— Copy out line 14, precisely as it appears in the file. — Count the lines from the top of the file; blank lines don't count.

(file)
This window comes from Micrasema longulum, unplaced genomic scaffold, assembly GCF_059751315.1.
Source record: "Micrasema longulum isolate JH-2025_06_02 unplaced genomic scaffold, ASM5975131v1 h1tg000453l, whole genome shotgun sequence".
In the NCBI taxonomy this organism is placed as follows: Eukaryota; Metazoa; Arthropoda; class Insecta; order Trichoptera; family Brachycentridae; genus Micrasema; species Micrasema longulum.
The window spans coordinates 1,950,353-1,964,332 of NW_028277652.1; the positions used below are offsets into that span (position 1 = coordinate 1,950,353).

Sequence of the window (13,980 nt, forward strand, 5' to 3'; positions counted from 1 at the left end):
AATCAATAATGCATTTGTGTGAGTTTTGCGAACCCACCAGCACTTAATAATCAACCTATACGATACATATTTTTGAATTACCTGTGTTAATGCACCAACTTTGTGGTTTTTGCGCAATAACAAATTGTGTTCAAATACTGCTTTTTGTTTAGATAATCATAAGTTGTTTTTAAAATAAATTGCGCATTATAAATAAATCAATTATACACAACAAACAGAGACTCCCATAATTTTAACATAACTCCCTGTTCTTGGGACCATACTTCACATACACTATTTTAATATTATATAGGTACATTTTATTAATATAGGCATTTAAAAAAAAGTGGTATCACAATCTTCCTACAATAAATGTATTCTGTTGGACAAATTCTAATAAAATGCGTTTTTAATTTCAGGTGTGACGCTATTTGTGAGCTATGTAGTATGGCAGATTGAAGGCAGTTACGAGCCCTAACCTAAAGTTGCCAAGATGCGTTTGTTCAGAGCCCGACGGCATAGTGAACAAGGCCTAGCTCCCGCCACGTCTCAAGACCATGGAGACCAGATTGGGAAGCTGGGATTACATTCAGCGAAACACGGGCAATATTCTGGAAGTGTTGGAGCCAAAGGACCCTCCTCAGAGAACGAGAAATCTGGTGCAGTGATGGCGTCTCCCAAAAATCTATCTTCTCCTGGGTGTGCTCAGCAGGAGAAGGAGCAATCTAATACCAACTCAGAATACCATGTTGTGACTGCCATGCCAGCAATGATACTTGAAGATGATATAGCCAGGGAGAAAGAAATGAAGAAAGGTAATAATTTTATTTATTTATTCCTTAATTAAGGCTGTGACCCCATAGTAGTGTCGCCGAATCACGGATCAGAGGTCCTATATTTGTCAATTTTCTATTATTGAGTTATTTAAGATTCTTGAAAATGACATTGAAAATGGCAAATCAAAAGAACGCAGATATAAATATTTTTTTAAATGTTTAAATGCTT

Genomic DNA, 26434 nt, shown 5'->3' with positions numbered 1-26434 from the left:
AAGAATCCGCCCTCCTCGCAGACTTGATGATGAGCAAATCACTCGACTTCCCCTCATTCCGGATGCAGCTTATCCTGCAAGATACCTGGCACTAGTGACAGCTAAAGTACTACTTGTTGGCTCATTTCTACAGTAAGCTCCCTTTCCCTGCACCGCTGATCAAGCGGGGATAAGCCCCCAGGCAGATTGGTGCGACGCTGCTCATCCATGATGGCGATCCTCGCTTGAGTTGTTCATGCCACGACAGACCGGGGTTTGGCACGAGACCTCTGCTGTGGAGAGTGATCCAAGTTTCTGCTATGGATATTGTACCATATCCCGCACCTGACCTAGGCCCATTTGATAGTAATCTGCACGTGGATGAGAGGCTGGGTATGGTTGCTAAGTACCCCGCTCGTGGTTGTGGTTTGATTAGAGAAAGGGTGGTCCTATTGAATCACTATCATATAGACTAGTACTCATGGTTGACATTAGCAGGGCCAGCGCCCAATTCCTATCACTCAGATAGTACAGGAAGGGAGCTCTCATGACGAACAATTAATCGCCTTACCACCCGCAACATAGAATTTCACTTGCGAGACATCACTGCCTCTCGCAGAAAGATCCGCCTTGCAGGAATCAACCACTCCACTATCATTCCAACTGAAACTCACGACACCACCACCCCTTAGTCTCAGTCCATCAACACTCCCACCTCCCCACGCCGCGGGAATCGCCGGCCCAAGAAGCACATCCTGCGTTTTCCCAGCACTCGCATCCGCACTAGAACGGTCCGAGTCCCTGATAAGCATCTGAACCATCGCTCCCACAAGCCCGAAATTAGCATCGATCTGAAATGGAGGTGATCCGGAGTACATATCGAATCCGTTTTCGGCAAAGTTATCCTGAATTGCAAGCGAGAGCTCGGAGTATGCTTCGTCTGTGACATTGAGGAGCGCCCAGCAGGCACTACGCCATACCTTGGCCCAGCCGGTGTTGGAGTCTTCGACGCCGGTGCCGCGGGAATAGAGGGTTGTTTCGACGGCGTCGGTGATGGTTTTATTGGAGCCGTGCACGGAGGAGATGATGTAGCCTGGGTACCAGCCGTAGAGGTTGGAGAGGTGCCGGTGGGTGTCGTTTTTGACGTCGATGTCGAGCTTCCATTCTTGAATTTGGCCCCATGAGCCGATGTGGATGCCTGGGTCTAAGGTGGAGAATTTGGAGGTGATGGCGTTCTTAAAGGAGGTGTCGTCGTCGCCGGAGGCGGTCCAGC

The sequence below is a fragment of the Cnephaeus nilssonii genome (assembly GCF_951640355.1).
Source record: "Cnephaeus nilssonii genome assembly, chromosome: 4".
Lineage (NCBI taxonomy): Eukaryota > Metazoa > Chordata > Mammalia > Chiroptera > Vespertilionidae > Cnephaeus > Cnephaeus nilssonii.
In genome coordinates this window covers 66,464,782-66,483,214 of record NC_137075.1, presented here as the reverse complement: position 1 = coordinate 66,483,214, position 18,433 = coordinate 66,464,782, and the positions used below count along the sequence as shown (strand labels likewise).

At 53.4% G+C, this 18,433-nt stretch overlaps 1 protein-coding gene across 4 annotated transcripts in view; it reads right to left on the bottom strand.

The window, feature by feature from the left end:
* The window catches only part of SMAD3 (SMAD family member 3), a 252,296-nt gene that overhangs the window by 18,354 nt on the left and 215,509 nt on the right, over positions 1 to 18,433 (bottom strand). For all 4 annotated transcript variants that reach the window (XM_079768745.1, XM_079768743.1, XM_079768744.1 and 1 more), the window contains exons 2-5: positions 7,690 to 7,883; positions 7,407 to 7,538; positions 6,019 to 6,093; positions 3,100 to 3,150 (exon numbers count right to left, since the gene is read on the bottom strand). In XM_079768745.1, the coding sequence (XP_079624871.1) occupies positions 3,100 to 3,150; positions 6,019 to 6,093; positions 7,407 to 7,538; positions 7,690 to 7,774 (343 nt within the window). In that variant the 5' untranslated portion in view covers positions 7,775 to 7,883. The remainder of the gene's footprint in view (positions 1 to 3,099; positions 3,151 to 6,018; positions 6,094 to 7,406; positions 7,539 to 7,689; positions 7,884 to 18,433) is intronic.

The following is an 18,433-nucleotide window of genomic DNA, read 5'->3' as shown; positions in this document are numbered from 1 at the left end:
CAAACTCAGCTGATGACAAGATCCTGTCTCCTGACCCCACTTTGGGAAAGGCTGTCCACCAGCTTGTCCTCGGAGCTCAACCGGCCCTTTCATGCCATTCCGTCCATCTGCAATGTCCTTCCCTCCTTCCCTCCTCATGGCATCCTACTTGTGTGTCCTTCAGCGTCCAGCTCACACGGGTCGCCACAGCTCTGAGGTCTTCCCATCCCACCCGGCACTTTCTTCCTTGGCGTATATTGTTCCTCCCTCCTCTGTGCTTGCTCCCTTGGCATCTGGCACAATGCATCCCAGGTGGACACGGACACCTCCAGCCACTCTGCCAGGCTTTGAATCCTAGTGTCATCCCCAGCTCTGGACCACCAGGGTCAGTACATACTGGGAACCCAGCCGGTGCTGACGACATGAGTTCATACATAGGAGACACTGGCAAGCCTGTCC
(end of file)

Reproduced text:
The window, feature by feature from the left end: